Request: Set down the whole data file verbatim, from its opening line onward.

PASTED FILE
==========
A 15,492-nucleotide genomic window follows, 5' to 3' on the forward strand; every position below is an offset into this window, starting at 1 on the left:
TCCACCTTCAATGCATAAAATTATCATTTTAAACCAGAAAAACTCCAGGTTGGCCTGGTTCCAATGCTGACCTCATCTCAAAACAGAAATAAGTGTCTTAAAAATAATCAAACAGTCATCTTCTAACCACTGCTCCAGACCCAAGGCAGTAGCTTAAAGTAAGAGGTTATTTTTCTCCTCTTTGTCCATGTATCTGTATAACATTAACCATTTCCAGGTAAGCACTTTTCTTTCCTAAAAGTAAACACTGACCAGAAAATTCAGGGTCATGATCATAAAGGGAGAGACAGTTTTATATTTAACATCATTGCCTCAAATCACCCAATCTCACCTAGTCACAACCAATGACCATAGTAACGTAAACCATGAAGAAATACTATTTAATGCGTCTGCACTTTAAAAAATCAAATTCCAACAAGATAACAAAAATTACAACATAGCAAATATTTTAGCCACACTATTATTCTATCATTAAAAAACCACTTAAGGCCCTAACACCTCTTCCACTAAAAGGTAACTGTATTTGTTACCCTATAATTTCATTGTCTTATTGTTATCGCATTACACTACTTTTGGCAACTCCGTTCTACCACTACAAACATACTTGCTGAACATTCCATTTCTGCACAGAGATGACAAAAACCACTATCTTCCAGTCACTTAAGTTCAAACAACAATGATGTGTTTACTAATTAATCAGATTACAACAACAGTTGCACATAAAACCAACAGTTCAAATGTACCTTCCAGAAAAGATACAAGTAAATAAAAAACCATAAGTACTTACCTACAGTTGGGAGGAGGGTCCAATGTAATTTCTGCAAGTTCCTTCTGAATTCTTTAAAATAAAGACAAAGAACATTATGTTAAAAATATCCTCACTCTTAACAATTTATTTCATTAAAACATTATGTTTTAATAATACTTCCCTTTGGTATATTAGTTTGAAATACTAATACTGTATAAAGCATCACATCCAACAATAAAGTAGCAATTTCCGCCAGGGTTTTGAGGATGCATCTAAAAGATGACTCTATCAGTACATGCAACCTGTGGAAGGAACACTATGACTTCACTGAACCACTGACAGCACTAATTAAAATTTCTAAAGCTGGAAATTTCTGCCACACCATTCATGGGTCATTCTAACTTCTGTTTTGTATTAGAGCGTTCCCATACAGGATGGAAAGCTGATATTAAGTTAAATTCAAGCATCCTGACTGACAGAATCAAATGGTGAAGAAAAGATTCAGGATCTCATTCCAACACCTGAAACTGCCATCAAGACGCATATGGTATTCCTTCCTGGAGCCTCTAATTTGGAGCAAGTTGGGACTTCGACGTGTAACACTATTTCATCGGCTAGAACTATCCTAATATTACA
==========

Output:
A 15,492-nucleotide genomic window follows, 5' to 3' on the forward strand; every position below is an offset into this window, starting at 1 on the left:
TCCACCTTCAATGCATAAAATTATCATTTTAAACCAGAAAAACTCCAGGTTGGCCTGGTTCCAATGCTGACCTCATCTCAAAACAGAAATAAGTGTCTTAAAAATAATCAAACAGTCATCTTCTAACCACTGCTCCAGACCCAAGGCAGTAGCTTAAAGTAAGAGGTTATTTTTCTCCTCTTTGTCCATGTATCTGTATAACATTAACCATTTCCAGGTAAGCACTTTTCTTTCCTAAAAGTAAACACTGACCAGAAAATTCAGGGTCATGATCATAAAGGGAGAGACAGTTTTATATTTAACATCATTGCCTCAAATCACCCAATCTCACCTAGTCACAACCAATGACCATAGTAACGTAAACCATGAAGAAATACTATTTAATGCGTCTGCACTTTAAAAAATCAAATTCCAACAAGATAACAAAAATTACAACATAGCAAATATTTTAGCCACACTATTATTCTATCATTAAAAAACCACTTAAGGCCCTAACACCTCTTCCACTAAAAGGTAACTGTATTTGTTACCCTATAATTTCATTGTCTTATTGTTATCGCATTACACTACTTTTGGCAACTCCGTTCTACCACTACAAACATACTTGCTGAACATTCCATTTCTGCACAGAGATGACAAAAACCACTATCTTCCAGTCACTTAAGTTCAAACAACAATGATGTGTTTACTAATTAATCAGATTACAACAACAGTTGCACATAAAACCAACAGTTCAAATGTACCTTCCAGAAAAGATACAAGTAAATAAAAAACCATAAGTACTTACCTACAGTTGGGAGGAGGGTCCAATGTAATTTCTGCAAGTTCCTTCTGAATTCTTTAAAATAAAGACAAAGAACATTATGTTAAAAATATCCTCACTCTTAACAATTTATTTCATTAAAACATTATGTTTTAATAATACTTCCCTTTGGTATATTAGTTTGAAATACTAATACTGTATAAAGCATCACATCCAACAATAAAGTAGCAATTTCCGCCAGGGTTTTGAGGATGCATCTAAAAGATGACTCTATCAGTACATGCAACCTGTGGAAGGAACACTATGACTTCACTGAACCACTGACAGCACTAATTAAAATTTCTAAAGCTGGAAATTTCTGCCACACCATTCATGGGTCATTCTAACTTCTGTTTTGTATTAGAGCGTTCCCATACAGGATGGAAAGCTGATATTAAGTTAAATTCAAGCATCCTGACTGACAGAATCAAATGGTGAAGAAAAGATTCAGGATCTCATTCCAACACCTGAAACTGCCATCAAGACGCATATGGTATTCCTTCCTGGAGCCTCTAATTTGGAGCAAGTTGGGACTTCGACGTGTAACACTATTTCATCGGCTAGAACTATCCTAATATTACA